The Divine Proposition


Where systems and governments have failed us, God’s offer remains.

While this nation was conceived in liberty and dedicated to the proposition that all men are created equal, we must admit, that those words remained merely a proposition. This nation held Africans in bondage, pillaged Native lands and kept women disenfranchised. For millions of people of color, America was indeed the beast of Revelation 13 that looks like a lamb and speaks like a dragon. And undoubtedly, millions under the oppressive yoke of racism wondered if there were a God who would listen to their prayers.

But just as this nation was birthing, wrapped in the placenta of racism, God was giving birth to another movement as depicted in Revelation 14:6, 7:

“And I saw another angel fly in the midst of heaven, having the everlasting gospel to preach unto them that dwell on the earth, and to every nation, and kindred, and tongue, and people, Saying with a loud voice, Fear God, and give glory to him; for the hour of his judgment is come: and worship him that made heaven, and earth, and the sea, and the fountains of waters.”

First, God sends a message.

“I saw an angel flying in the midst of heaven with a message to give to those on the earth.” Oh! Good News church of the living God! There is a message from heaven. God hears the cries of His people in bondage. God is not far removed. God is not unconcerned. God is not deaf, speechless and blind. God sees. God knows. The Bible says that He is a High Priest touched with the feelings of our infirmities (Hebrews 4:15). He feels the lash of every whip and the sting of every tongue. And so, God intervenes. He breaks into time. He disrupts the status quo.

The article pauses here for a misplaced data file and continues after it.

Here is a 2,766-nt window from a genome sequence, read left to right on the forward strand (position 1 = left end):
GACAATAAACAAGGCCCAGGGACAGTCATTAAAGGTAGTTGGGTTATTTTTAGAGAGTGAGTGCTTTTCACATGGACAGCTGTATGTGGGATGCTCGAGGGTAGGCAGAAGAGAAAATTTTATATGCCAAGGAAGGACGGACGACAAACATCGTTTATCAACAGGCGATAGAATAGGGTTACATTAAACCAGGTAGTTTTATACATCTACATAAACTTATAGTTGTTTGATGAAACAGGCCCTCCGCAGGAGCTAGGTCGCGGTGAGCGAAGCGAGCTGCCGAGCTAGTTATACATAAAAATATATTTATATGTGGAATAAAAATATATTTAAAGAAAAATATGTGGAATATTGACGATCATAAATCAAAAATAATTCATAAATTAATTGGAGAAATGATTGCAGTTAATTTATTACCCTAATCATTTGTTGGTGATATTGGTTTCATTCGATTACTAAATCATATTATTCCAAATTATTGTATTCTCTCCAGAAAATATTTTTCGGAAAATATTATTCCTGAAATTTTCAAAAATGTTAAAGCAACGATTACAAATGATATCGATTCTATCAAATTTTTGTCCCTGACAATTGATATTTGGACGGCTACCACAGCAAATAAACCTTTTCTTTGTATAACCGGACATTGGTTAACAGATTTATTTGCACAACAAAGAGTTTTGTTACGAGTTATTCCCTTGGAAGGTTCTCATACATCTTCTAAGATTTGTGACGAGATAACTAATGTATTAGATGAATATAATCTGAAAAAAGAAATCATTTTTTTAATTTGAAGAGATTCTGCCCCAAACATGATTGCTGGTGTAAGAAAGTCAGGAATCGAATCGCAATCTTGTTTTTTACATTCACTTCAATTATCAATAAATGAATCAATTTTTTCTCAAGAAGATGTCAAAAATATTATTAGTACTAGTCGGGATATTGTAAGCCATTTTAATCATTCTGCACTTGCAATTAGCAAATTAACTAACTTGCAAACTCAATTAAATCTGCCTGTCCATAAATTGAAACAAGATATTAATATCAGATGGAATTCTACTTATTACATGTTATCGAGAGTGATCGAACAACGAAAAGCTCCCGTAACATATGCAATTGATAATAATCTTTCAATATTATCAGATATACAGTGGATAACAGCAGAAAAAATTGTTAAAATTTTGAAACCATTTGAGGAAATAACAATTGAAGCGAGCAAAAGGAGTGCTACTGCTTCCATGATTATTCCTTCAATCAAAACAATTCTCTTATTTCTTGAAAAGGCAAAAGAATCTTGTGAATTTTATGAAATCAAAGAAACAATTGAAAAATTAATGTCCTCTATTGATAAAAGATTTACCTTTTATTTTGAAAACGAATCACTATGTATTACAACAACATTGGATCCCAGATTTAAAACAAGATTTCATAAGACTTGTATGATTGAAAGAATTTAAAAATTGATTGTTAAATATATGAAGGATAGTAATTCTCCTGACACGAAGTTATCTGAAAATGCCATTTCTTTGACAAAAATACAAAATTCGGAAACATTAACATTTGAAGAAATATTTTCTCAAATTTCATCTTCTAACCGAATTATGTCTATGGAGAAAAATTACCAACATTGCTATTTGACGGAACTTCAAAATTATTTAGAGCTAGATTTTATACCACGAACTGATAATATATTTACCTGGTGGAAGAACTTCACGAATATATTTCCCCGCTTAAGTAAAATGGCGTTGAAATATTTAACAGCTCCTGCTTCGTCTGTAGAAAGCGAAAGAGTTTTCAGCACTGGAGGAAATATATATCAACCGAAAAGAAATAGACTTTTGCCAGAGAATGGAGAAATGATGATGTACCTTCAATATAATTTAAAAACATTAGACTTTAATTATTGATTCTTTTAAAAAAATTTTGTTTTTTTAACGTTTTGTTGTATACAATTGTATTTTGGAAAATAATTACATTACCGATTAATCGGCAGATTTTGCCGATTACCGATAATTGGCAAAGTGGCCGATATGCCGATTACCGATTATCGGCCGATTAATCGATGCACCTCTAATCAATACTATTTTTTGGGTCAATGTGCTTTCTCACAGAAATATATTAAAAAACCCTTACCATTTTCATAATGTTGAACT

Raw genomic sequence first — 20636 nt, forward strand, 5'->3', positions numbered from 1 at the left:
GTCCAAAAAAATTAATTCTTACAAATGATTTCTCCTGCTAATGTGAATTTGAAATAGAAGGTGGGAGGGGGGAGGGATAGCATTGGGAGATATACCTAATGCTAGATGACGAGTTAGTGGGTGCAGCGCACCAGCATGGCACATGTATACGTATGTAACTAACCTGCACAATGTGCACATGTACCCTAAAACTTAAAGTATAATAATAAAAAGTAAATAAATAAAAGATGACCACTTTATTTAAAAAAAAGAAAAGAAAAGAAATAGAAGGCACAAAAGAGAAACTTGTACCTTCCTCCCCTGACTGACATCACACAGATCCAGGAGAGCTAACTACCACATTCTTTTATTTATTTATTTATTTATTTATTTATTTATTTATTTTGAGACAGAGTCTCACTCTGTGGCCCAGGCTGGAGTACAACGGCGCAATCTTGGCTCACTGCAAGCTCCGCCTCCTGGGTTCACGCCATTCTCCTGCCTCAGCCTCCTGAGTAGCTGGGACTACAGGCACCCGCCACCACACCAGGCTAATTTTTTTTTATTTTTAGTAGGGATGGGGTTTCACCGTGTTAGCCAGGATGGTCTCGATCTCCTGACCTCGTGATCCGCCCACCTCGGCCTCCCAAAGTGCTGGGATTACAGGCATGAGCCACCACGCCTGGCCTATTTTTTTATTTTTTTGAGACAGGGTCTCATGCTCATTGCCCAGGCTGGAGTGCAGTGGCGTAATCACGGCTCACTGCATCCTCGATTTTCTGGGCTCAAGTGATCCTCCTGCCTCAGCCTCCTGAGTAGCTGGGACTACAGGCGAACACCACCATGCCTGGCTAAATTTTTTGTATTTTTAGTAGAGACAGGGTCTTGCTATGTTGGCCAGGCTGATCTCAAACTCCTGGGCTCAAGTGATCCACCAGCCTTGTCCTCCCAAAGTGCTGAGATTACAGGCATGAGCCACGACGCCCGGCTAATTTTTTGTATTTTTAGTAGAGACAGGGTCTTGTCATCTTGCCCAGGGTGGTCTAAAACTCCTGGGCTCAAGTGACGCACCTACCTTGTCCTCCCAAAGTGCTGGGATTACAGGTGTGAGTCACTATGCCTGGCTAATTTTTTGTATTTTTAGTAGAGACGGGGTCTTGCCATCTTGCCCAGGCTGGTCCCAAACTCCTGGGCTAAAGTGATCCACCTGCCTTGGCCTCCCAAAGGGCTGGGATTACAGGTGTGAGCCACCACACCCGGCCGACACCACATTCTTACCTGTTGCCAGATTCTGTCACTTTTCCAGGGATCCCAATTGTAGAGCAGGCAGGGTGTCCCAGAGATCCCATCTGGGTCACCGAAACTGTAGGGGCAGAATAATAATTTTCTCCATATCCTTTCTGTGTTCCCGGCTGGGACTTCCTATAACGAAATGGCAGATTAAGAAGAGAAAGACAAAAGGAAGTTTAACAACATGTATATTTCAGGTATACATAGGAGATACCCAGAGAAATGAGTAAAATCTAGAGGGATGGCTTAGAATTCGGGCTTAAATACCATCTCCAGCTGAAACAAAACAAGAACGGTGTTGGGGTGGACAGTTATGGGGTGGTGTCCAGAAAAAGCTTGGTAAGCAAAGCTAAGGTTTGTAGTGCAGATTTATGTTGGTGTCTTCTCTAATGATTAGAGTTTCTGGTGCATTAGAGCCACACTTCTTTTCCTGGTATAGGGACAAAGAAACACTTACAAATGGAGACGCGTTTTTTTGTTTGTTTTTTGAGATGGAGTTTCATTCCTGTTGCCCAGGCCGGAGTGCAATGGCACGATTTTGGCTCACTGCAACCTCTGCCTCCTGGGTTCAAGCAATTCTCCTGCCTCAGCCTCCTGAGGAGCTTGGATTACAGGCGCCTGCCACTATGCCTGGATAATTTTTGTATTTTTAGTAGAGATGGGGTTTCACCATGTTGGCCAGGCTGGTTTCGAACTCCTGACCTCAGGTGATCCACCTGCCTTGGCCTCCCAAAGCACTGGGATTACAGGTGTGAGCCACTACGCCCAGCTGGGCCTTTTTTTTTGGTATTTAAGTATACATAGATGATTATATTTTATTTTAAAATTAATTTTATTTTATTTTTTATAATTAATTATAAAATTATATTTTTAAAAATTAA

He is moved by our dilemma. The message comes from heaven, but it comes to the earth. It is a heavenly message, but it is relevant to people down here who cry out for justice.

Second, God Sends A Universal Message

Not only does God send a message but God sends a universal message which goes to every nation, kindred, language and people. Because His message is a heavenly message it is not bound by the constraints of human constructs. No chain can restrain it, no border can contain it. It is larger than governments, more powerful than presidents. God’s universal message cannot be owned by anyone or sold like a slave on the auction block. God freely gives it to all.

These days we live in what some social scientists call the “echo chamber.” An echo chamber is an environment in which a person encounters only beliefs or opinions that coincide with their own, so that their existing views are reinforced and alternative ideas are not considered.

 So, conservatives only watch conservative news, and liberals only watch liberal news. We only will hear people who agree with us. That is the echo chamber. But God’s message from heaven will not be confined to an echo chamber. It will not be interpreted through reporters and think tanks and analysts. God’s message does not need a law from Congress or a ruling from the Supreme Court. God sends His own universal message to every nation, kindred tongue and people.

Systems Down

So, while America may have had a two-tiered system of social inclusion, one for land-holding, white males (the included) and another for Africans, Natives, the poor and women (the excluded), God has no such tiered system. There are no second-class citizens in the kingdom of God. All is level at the foot of the cross. Whosoever will, may come. For both master and slave needed to be saved—saved from their personal sin and saved from the sin system that held both in bondage.

This message comes at a time when racism was normalized and legalized. The message of this angel challenges the legalized and codified bigotry of America. It confronts the narrowness of nationalism. And it affirms the sovereignty of God. Thus, while liberty is only a proposition in American jurisprudence, liberty is a divine proposition and a certain promise in the Kingdom of God.   


Dedrick Blue, DMin, pastors a North Bronx Adventist church, is a consultant, and part-time professor for Oakwood University.

This article is part of our 2020 March / April  Issue
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